This sequel to Sam McCain’s eighth case, Ticket to Ride (2010), originally announced as his last, has got to be great news for fans of the sharpest investigator in yesteryear Iowa.
An accident’s sent Sam back home from Fort Hood and boot camp. Though he’s spent months recovering in a hospital, he’s one of the luckiest young men of 1971. He didn’t make it to Vietnam; he didn’t come home in a body bag or minus his legs, like Greg Egan, or minus an arm, like Ted Franks. And he didn’t accidentally kill a Vietnamese girl like Will Cullen, who’s retreated into a trauma zone all his own. When Will joins John Kerry in opposing the war, his position puts him squarely in the path of Steve Donovan’s fists on the night Donovan’s patron, hawkish Sen. Patrick O’Shay, presents him as a promising Congressional candidate. The next morning, Donovan is found beaten to death, and in the blink of an eye, deceptively friendly Police Chief Foster (“call me Paul”) arrests Will for murder. Sam, who’s as certain as Will’s wife, Karen, that Foster’s holding the wrong man, turns over other rocks in Black River Falls to see what’s hiding under them. His suspicions fall on Lon Anders, Donovan’s rapacious new business partner, and on Valerie Donovan, a widow who’s one piece of work. As usual, there are plenty of other guilty secrets to discover. The final revelation, however, will take most readers by surprise, even if some of them are still scratching their heads after the curtain comes down.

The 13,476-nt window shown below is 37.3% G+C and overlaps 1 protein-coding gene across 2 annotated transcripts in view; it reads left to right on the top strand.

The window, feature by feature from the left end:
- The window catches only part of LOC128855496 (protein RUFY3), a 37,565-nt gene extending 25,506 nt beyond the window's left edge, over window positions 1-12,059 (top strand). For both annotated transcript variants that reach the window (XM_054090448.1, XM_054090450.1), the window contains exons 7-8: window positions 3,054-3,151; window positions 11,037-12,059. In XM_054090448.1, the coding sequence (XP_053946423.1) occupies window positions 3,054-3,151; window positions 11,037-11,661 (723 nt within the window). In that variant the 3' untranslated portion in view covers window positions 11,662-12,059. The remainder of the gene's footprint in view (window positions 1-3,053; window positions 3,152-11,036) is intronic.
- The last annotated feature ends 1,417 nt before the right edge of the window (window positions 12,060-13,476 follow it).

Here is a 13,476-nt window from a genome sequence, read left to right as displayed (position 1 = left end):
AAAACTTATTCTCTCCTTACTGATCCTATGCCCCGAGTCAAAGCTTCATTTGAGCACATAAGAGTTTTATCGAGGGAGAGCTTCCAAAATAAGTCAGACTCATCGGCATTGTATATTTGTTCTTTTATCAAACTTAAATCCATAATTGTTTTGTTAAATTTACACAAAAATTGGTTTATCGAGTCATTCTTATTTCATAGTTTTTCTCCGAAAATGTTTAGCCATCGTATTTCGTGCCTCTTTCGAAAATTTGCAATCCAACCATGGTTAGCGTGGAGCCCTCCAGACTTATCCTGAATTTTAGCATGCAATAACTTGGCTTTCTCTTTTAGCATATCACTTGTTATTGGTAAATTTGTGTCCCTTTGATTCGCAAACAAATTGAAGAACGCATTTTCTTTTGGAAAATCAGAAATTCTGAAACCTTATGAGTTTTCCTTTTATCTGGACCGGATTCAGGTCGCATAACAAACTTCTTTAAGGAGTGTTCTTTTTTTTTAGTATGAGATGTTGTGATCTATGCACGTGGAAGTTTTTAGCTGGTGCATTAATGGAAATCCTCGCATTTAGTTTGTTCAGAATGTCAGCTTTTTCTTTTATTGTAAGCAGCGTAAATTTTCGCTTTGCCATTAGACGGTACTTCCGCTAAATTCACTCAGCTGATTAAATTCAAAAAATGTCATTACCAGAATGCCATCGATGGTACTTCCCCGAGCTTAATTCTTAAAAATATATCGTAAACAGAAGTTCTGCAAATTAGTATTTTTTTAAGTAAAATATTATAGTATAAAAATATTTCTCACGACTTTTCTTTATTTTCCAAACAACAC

The Vietnam War era puts the damper on Gorman’s usual generosity in strewing period detail but engages a deeper passion: “The war was not only destroying people overseas, it was destroying them back in my hometown.”